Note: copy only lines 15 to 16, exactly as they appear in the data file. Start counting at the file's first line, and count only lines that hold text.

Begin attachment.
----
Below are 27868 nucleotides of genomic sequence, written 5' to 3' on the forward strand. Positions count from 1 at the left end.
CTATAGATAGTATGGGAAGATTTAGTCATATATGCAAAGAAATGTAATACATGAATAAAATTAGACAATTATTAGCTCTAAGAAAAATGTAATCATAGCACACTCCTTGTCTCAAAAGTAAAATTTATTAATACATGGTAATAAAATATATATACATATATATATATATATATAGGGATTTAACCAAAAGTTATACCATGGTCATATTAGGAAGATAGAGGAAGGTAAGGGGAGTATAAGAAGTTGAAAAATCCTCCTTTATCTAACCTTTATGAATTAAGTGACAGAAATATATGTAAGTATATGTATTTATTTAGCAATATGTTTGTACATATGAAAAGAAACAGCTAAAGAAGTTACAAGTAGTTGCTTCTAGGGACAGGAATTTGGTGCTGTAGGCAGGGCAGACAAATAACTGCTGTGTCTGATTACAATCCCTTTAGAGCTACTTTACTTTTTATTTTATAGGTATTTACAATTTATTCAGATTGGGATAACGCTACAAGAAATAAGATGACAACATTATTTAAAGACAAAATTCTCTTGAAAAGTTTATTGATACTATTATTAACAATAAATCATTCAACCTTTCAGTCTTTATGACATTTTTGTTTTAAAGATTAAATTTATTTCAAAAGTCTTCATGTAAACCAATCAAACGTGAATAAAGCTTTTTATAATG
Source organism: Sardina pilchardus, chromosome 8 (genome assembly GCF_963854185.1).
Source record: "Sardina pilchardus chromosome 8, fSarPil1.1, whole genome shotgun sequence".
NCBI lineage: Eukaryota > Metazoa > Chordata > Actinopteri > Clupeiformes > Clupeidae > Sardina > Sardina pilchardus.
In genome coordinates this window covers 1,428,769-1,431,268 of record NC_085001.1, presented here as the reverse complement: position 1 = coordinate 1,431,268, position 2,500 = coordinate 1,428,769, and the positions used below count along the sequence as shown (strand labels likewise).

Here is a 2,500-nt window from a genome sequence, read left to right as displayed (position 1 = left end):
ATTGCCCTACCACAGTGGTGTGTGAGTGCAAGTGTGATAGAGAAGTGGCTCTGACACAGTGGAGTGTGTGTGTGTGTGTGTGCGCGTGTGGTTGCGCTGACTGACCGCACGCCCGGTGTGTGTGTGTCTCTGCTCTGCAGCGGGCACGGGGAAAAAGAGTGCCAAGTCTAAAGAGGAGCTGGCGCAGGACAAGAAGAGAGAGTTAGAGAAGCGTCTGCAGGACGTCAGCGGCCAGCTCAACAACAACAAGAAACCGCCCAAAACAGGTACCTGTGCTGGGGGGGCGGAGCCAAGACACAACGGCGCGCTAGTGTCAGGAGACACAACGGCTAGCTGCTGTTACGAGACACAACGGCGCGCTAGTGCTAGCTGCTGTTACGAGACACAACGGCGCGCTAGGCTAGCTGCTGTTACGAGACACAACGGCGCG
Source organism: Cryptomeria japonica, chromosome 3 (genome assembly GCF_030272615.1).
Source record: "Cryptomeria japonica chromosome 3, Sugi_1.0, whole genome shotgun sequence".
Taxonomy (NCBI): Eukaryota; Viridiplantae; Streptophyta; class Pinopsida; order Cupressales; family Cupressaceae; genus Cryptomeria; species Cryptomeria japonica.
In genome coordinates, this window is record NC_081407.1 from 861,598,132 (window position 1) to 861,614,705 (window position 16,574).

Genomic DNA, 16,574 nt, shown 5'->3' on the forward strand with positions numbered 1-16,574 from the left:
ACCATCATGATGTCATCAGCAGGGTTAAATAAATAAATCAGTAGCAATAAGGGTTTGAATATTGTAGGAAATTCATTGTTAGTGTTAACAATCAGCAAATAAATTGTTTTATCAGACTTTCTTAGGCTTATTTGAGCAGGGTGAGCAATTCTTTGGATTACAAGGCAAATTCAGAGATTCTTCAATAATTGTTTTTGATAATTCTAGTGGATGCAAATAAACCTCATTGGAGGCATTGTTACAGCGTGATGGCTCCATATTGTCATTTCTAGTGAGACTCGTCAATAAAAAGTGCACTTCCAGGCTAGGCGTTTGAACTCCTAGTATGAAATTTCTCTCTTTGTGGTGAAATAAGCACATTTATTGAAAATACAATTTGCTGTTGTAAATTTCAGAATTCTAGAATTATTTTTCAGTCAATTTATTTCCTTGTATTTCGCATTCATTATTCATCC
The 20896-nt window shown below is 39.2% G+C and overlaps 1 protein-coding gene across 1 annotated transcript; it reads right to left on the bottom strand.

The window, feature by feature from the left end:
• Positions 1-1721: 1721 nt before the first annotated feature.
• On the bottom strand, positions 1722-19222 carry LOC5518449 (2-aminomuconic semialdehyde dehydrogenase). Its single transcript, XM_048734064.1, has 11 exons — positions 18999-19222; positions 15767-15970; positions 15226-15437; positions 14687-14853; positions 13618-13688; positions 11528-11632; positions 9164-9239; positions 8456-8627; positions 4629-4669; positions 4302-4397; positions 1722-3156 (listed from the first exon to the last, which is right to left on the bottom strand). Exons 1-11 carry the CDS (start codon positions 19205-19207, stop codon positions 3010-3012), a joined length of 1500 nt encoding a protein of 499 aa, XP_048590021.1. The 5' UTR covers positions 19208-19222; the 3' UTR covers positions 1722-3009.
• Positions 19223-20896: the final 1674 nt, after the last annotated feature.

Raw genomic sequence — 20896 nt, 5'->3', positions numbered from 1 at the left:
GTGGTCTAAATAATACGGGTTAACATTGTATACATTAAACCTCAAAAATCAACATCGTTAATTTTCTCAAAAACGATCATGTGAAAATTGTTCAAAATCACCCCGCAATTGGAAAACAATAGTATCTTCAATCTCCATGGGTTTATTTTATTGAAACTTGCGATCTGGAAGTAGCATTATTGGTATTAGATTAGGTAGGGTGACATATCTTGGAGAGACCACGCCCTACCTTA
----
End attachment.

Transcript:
The 20896-nt window shown below is 39.2% G+C and overlaps 1 protein-coding gene across 1 annotated transcript; it reads right to left on the bottom strand.

The window, feature by feature from the left end: